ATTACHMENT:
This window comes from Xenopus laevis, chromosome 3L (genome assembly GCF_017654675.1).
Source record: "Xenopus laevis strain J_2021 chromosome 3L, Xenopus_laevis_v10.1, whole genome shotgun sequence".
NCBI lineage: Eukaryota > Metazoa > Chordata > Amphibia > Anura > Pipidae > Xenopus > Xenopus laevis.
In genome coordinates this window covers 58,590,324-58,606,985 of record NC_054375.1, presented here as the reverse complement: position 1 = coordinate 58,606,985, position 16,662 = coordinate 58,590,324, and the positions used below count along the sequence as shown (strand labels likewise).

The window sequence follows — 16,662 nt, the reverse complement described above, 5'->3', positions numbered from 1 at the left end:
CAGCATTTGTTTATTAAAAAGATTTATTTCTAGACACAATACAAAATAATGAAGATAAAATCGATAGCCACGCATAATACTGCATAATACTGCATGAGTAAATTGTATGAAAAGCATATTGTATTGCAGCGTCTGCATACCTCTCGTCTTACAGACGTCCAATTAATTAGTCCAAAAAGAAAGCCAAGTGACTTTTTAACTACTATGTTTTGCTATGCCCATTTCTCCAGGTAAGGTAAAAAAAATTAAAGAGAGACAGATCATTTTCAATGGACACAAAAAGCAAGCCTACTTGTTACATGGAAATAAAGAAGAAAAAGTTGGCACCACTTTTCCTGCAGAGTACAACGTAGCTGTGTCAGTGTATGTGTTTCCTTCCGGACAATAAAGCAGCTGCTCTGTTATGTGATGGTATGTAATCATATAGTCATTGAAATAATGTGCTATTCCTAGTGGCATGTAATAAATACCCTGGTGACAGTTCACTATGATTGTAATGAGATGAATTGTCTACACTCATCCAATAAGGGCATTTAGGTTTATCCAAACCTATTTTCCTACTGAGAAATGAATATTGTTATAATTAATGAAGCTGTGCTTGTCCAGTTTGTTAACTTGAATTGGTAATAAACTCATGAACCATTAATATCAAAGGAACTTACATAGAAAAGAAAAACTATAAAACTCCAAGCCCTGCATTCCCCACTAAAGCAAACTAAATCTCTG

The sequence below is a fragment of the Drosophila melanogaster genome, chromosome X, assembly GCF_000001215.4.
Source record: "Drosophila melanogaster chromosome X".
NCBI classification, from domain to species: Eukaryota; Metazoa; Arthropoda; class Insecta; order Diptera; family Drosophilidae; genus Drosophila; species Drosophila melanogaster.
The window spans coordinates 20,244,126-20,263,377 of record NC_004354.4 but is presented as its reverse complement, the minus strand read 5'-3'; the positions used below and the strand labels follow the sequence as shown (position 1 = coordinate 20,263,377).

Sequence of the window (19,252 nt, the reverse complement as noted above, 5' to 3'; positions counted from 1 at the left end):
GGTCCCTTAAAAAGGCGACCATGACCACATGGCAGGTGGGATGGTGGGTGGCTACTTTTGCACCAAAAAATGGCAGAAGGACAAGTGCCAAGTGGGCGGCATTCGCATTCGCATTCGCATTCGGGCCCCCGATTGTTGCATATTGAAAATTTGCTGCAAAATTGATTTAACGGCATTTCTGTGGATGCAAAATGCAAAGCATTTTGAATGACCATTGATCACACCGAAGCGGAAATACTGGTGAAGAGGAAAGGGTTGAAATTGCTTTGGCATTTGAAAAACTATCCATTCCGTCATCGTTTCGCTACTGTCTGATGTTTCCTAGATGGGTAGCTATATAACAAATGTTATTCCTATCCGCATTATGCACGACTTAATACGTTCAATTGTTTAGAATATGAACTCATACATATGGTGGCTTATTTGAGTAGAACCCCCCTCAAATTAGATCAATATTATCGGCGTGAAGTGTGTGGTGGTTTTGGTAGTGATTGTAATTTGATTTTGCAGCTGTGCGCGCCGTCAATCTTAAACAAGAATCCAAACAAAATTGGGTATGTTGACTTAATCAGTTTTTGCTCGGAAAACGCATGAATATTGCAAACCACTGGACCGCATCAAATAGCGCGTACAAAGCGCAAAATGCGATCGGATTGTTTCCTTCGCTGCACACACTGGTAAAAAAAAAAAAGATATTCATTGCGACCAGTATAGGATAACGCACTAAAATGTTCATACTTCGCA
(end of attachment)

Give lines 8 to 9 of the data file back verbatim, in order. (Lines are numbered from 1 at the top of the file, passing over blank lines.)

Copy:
Source record: "Drosophila melanogaster chromosome X".
NCBI classification, from domain to species: Eukaryota; Metazoa; Arthropoda; class Insecta; order Diptera; family Drosophilidae; genus Drosophila; species Drosophila melanogaster.